My job may be from the 18th century, but it’s my dream…

…meet the London woman keeping the lost art of shoemaking alive.

18th century England may have been a haven for commercialised shoemaking, but by the end of the 19th century the process had been almost completely mechanised.

People like North London local Maria Navarre (41), though, are keeping the lost art alive. Many old-fashioned jobs have been lost over years of technological advancements – lamplighters, milkmen, and bowling pin setters are now things of the past. But after taking a day course in shoemaking, Maria was hooked.

“I was working as a live-in carer at the time staying with a 96 year old lady in Chelsea. I was working 6 days a week and went on a day shoemaking course just for fun. I had always been creative and loved drawing so it was just a nice day out for me. I wasn’t planning on doing anything with it, I just made a pair of sandals for myself. I was absolutely captivated by the craftsmanship and thought about that day for a long time afterwards”.

Maria explains that as she began to see her client’s health deteriorate, she started to consider alternative, less demanding career paths.

“I would travel a lot between Chelsea and my client’s homes in the Lake District and Kent. I wanted something I could do from home. I dreamed of work that excited me where I could still be free and happy on the weekends”.

After some careful consideration, Maria decided to try her hand at professional shoemaking.

“I struggled finding perfect heels for myself so I’d made my own along with some flats for myself that I absolutely loved. There’s something wonderful about the personal touch of handcrafted shoes, it’s a nicer feel than shop-bought pairs. I wasn’t expecting much, but I started offering one-on-one shoemaking courses and was surprised to find a big appetite for it”.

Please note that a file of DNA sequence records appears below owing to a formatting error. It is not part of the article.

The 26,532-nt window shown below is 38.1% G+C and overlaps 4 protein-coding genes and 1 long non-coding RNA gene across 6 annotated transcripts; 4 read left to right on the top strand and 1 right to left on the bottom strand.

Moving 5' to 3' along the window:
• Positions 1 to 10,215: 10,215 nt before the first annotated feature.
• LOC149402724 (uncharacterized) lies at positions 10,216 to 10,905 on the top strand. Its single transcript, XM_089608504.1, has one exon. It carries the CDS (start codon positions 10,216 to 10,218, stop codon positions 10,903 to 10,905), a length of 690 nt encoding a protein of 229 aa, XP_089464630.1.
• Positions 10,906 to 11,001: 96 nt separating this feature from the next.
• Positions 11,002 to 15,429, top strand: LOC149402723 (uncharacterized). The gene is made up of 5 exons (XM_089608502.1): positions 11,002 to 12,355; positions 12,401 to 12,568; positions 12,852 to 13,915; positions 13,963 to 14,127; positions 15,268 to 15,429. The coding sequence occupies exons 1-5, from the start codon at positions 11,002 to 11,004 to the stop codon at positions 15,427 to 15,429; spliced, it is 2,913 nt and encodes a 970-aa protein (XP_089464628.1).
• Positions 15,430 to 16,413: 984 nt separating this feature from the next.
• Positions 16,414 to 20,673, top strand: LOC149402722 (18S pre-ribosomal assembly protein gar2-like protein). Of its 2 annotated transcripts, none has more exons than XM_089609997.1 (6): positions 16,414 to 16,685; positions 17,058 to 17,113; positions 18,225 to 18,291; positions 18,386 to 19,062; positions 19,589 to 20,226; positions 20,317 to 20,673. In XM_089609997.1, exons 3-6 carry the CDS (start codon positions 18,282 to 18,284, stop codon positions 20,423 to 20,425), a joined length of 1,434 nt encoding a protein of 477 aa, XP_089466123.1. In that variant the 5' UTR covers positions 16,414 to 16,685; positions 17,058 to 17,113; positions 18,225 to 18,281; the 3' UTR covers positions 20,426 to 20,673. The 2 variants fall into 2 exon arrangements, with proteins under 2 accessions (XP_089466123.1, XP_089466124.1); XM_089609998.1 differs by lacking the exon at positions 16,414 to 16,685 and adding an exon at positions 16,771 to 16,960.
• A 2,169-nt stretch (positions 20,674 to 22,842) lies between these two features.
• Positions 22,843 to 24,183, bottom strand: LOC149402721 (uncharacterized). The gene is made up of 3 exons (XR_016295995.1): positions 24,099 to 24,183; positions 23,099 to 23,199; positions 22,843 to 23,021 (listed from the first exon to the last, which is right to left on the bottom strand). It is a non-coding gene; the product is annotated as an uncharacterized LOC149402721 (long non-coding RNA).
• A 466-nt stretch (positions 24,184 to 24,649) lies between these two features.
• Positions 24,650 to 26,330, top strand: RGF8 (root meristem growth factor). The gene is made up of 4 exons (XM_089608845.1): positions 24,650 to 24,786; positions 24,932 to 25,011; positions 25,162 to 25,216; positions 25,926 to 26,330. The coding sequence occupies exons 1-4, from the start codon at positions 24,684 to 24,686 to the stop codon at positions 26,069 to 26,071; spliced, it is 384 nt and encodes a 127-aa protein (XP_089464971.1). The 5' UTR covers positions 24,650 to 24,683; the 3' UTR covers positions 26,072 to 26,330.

Maria later expanded her shoemaking and began designing her own range of inclusive clothing – culminating in the birth of her LGBTQ streetwear brand Skay Navarre.

“I want to make more than just nice clothes. I design wearable activism pieces that are simplistic but impactful for those who feel underrepresented in society. I think it doesn’t matter if you’re straight or gay starting an LGBTQ business. I loved the idea of illustrating same sex couples and putting them on clothing and stationery to spread the rainbow love”.

Created and designed by UK based illustrator, author and entrepreneur Maria Navarre, Skay Navarre’s simple but impactful designs provide an all inclusive apparel option for those who often feel underrepresented in society.

www.SKAY-NAVARRE.com

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